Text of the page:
Vijendra Shekhawat remembers the precise moment the bizarre idea struck him. “It was the first time Mahima Mehra, who is now my business partner, and I were visiting the Amber Fort together,” he says. “She nudged me just in time for me to step back, avoiding placing my foot on a mound of elephant dung.”
Elephants abound at this fort on Jaipur’s outskirts, built by Raja Man Singh in 1596, and elephant rides are one of its major attractions. Naturally, piles of elephant dung are a permanent part of the landscape.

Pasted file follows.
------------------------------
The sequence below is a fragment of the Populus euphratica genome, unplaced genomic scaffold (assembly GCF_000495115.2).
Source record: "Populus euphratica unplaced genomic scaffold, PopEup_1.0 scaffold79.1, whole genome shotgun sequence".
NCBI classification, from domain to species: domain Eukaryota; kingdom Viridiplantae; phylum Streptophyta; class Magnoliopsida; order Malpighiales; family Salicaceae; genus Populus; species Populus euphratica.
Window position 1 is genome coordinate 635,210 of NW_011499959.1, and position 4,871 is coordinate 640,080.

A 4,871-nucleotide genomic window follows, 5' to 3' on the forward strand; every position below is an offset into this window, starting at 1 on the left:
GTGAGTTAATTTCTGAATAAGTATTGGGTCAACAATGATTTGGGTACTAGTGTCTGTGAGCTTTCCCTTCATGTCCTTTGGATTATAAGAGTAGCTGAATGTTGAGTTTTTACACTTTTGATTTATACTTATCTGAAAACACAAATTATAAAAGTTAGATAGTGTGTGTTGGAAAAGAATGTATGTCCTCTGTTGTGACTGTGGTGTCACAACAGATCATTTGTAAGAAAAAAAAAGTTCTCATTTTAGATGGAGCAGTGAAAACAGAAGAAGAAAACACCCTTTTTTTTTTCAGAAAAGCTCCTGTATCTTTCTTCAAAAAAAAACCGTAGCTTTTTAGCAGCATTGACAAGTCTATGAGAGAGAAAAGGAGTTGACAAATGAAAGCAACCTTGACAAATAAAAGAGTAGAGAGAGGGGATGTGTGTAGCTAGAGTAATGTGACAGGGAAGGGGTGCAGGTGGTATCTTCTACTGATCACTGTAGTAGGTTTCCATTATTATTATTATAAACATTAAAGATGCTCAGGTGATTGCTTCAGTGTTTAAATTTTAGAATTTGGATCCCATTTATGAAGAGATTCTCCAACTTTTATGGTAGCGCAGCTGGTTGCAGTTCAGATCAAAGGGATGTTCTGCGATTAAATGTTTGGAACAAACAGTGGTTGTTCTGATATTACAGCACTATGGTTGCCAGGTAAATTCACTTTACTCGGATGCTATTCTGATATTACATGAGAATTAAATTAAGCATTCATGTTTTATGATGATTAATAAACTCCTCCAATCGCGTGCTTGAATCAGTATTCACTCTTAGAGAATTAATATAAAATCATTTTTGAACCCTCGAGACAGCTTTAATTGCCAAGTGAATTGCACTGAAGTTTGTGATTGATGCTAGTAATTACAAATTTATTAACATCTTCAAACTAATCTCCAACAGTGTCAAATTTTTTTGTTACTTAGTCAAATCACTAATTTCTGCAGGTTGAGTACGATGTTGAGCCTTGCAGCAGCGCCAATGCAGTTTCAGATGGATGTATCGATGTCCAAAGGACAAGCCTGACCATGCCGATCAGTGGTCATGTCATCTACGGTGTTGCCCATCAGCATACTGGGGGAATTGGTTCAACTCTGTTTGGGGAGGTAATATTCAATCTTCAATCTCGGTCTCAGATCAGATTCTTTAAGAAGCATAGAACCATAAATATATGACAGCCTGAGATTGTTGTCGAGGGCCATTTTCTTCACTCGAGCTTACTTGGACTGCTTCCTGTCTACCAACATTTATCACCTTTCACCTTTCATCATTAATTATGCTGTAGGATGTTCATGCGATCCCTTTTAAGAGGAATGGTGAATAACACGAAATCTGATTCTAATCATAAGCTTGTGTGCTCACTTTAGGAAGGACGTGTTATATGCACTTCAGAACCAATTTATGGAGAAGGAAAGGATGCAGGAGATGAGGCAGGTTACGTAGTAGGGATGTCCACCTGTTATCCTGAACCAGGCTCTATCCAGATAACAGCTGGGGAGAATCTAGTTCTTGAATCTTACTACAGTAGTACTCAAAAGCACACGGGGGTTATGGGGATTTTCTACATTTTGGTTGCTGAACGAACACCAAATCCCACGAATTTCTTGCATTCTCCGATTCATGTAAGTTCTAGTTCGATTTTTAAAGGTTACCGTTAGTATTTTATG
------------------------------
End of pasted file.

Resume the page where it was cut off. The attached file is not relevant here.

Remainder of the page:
As he stared at the stinking lumps, however, Shekhawat, who ran a small handmade paper business, saw a business opportunity. He began to wonder if he could use it as raw material for his paper.
Most people Shekhawat shared the idea with thought he was insane, but he knew something they did not: elephant dung has high fibre content.
“The elephant’s gastrointestinal tract cannot digest fibres well and thus its dung has the potential to form the pulp needed to make paper,” he says. “This is an animal which digests only 40 per cent of what it eats.”